The Chicago area could see another round of severe weather late Saturday After two hurricanes hit, Trees fell and power cuts for thousands.
Warnings of severe thunderstorms were issued in the morning hours, as communities were exposed to heavy rain, strong winds and floods. By 6 pm, the rain had not stopped everywhere, and several streets remained closed due to rising flood waters.
Parts of the Chicago area along the Illinois-Wisconsin border remain at “increased risk” of severe weather as the storm system heads from Minnesota and Wisconsin to the southeast, according to the Storm Prediction Center. Rain and storms are expected to move in around 8 p.m., creating the potential for isolated tornadoes, damaging winds of up to 70 mph and hail of up to an inch in diameter.
With some Lake County communities seeing widespread flooding, the National Weather Service issued a flood warning, saying that “water levels above flood stage are imminent or may already occur” near or along the Des Plaines River.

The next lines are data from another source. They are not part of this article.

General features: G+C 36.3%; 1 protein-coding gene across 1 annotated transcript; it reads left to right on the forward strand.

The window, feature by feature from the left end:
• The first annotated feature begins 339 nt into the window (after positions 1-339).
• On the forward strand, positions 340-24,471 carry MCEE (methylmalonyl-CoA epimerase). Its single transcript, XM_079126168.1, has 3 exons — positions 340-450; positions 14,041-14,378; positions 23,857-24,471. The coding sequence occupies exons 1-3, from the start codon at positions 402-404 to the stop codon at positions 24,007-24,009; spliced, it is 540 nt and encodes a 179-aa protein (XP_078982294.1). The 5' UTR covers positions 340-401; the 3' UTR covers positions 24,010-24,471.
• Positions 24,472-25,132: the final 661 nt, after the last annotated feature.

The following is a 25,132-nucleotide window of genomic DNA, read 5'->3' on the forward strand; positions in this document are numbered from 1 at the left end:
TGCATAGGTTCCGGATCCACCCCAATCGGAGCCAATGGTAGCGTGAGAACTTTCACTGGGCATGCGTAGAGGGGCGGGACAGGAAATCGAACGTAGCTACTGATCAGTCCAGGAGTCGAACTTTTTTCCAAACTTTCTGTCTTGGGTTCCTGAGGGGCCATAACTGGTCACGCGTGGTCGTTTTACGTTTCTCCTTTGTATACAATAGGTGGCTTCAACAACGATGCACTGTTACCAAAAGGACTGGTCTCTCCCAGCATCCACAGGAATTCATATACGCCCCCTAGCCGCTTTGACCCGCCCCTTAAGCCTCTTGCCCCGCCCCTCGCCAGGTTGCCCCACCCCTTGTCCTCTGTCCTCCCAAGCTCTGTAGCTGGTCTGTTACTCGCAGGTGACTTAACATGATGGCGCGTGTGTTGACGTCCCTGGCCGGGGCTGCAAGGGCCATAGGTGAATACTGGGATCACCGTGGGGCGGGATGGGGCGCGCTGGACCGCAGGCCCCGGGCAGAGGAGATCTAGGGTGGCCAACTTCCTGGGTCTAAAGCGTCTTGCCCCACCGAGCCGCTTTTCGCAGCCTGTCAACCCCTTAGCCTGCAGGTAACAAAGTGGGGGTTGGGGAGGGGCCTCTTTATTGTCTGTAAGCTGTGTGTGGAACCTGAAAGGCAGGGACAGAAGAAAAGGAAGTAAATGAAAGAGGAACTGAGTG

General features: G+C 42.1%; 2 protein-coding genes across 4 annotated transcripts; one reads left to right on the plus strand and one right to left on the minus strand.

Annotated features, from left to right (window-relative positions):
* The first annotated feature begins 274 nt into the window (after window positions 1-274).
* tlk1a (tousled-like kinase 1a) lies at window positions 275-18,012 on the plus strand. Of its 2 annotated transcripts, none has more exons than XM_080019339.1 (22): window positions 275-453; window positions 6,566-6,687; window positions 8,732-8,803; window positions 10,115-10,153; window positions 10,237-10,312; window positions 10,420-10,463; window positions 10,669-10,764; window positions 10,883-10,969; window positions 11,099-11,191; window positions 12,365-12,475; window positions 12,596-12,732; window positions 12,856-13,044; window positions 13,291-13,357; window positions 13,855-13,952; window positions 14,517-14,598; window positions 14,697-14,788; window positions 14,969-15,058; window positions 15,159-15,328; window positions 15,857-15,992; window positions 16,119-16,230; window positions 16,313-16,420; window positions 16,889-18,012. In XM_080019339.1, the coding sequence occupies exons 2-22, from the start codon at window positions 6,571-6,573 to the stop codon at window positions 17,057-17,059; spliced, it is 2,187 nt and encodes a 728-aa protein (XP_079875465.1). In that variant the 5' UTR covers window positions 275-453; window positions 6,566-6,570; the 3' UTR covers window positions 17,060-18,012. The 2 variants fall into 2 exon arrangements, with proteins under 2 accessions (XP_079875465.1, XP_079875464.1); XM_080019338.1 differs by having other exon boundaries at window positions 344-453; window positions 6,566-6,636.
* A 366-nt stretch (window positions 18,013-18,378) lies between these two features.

A tornado likely hit south of Naperville early Saturday morning, according to data from the National Weather Service. Gene DiSalvo reports from NBC 5.
As of 3:45 p.m., the river was 11.1 feet high. The river is expected to reach its peak near 16 feet on Sunday morning, one foot above the flood stage. According to the NWS, the flash flood warning remains in effect until further notice.
The threat is not as severe in other nearby communities, although they may experience flash floods as well.
Cook, DeKalb, DuPage, Grundy, Kane, Kankakee, Kendall, McHenry, and Will counties in Illinois as well as Lake and Porter counties in northwest Indiana are under flash flood watch from 7 p.m. through Sunday morning.
By midnight, the first batch of storms will kick in, according to meteorologists on the NBC 5 Storm Team. But this will not be the end of the rain.
More rain and storms are expected in the early morning hours, moving from the east around 5 a.m. and finally ending around 10 a.m.
Dry conditions will stabilize over the following hours, setting the stage for a pattern of dry weather in the coming days.
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